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Eck Spahich Visits

Native
Bosnia After 48-
Year Exile
By Eck Spahich

Returning from a recent trip to my
FRITCH, Texas --
native Bosnia after 48 years of self-imposed exile, I found my
hometown of Tuzla drastically changed, hardly- recognizable,
except for a few old downtown buildings, and some remaining
businesses.

For those note familiar with my past, I immigrated legally
to the United States in March 1960, joining my exiled father, Mo
Spahich, in Dumas. Recently, I completed my first visit to war-
torn Bosnia, since Bosnia’s struggle for independence, 1992-95,
from Serb-dominated Communist Yugoslavia. I grew up and lived
the first 15 years of my life under Communism, becoming a
naturalized U.S. citizen during my freshman year at West Texas
A&M University.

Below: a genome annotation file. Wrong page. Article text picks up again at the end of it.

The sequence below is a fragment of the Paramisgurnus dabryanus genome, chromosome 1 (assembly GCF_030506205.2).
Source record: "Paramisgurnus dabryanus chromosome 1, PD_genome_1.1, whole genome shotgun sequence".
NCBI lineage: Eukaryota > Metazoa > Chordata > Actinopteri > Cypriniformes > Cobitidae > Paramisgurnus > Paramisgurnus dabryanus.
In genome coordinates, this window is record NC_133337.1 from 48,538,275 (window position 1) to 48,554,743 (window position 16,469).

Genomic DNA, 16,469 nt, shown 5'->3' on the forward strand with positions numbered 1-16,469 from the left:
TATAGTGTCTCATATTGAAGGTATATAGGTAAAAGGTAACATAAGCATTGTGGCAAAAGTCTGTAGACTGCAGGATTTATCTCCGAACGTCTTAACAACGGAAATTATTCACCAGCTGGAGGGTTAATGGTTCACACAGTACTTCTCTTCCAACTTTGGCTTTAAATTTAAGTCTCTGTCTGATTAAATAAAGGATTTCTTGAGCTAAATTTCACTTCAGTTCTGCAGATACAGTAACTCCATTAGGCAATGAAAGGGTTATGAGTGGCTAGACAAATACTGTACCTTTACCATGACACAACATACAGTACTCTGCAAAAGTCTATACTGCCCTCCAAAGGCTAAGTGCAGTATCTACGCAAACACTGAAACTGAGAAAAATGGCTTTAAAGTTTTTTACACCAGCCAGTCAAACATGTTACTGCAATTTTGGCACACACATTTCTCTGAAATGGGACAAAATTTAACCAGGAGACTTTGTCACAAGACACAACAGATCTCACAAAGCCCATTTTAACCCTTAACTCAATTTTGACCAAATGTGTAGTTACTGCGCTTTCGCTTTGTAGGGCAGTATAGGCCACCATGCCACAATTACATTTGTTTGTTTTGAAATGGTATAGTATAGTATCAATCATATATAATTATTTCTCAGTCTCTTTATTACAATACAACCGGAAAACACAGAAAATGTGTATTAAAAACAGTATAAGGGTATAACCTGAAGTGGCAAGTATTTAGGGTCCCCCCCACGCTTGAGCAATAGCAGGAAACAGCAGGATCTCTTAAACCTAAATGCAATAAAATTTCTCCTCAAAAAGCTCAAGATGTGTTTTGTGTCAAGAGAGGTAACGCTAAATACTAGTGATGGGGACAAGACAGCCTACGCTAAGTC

We may have some minor problems in this country, but, in
Bosnia, where the unemployment is rampant, running at 60
percent 12 years after the end of war, the folks are doing their
best just to survive on a day-by-day basis.

I have seen the way my family lives, and I can truly say,
thank God we live in the good ‘ole U.S.A. While in Europe, I
realized, one of the most valuable assets in my possession, was
my American passport. Some of the strangers I met, inquired
about the possibility of coming to the United States in search of
jobs, and a better future.

Only after a few days in my homeland, I realized how
blessed America has been. There is no better place to live than
our America. Once again, I was extremely proud to be an
American.

While visiting my cousins, I learned of numerous, surprise
visits to my relatives by the Communist Yugoslav Secret Service
agents. While attending West Texas State University, and